How long is a kitten a kitten?

See, once again, it saves the best till last - just as you're getting worried about what kind of grotesque stunt, or possibly illegal fight, these frat boys are planning to stage with their whale and their cobra and their beer and their bed... suddenly out of nowhere comes that adorable meditation on the precious transience of kittenhood. 

Ok, last one. For this one, I like to imagine it as a dialogue, with one person insistently asking the first seven questions, and the other finally answering with the eighth.

How long is a passport good for?
How long is a paragraph?
How long is a pregnancy?
How long is a patent good for?
How long is a prescription good for?
How long is a p90x workout?
How long is a platypus's bill?
How long is a piece of string?

Tuesday, 1 June 2010

Just the one, Mrs. Wembley?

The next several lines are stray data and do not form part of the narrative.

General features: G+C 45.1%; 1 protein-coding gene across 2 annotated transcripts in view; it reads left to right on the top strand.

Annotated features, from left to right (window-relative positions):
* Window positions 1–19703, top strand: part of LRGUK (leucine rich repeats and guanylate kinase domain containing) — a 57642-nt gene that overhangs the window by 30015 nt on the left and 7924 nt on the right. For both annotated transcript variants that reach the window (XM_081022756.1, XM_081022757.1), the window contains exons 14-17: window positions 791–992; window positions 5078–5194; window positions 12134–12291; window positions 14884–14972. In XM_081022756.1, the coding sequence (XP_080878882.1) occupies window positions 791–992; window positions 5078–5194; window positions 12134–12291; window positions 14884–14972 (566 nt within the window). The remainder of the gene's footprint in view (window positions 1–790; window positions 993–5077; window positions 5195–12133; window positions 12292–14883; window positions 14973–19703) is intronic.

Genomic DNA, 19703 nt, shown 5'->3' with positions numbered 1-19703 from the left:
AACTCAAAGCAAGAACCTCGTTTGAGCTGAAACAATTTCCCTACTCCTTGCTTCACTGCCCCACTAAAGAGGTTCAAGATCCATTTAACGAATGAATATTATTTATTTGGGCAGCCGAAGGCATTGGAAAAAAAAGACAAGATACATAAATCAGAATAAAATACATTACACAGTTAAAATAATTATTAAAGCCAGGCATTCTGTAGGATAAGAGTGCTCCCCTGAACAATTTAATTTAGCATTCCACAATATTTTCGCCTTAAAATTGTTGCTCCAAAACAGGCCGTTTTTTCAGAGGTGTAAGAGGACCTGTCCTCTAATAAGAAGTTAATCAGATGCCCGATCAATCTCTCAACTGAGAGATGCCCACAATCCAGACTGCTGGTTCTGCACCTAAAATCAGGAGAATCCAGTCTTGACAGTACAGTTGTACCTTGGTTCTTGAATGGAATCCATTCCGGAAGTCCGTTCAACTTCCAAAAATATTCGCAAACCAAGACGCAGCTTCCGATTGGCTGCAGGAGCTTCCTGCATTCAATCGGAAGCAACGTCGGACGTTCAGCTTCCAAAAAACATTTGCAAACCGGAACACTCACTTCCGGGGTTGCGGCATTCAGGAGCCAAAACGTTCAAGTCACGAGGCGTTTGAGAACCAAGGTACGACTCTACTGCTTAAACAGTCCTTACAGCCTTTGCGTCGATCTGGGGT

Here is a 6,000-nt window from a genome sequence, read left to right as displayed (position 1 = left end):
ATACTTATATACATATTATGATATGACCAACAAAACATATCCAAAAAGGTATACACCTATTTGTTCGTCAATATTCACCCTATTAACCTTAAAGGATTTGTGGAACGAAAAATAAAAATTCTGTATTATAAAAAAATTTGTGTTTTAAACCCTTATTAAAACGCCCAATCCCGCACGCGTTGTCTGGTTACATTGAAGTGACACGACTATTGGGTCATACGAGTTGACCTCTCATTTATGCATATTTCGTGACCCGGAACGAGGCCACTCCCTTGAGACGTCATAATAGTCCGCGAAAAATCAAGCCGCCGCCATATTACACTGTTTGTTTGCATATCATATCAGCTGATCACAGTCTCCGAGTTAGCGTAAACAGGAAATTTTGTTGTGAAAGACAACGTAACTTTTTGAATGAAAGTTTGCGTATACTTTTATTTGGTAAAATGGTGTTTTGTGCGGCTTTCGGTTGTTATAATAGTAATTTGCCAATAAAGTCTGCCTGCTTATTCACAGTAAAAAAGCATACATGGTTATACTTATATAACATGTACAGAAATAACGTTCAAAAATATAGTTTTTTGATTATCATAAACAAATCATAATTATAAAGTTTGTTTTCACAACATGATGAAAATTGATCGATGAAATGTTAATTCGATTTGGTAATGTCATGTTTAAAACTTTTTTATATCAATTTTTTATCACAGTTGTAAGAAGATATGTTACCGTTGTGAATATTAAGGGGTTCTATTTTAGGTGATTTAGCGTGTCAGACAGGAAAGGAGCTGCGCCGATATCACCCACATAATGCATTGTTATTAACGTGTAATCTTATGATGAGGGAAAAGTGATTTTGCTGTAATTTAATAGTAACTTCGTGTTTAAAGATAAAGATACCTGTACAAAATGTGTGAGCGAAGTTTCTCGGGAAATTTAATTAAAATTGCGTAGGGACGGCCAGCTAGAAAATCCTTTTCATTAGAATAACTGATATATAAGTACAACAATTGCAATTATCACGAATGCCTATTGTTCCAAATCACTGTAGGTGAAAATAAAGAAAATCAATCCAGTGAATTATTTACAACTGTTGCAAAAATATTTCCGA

I wouldn't normally trouble you with an example of the old misplaced quotation marks thing, because it's so wide-spread, and there's a whole blog doing it already. But this one is something special. It easily replaces my previous favourite (a sandwich board outside an Edinburgh pub proclaiming that Thursday was "Ladies" Night), if only for the sheer unfathomableness of the thought process that lead to it.  I present:



Oh, me too. The number of times I've promised myself that I'm just popping out for 'a' pizza- and then the red mist has descended, and I've woken up, six hours and fourteen Quattro Stagionis later, spreadeagled in the gutter amongst a heap of crusts and discarded olives - once more a victim of my liking for 'a' pizza.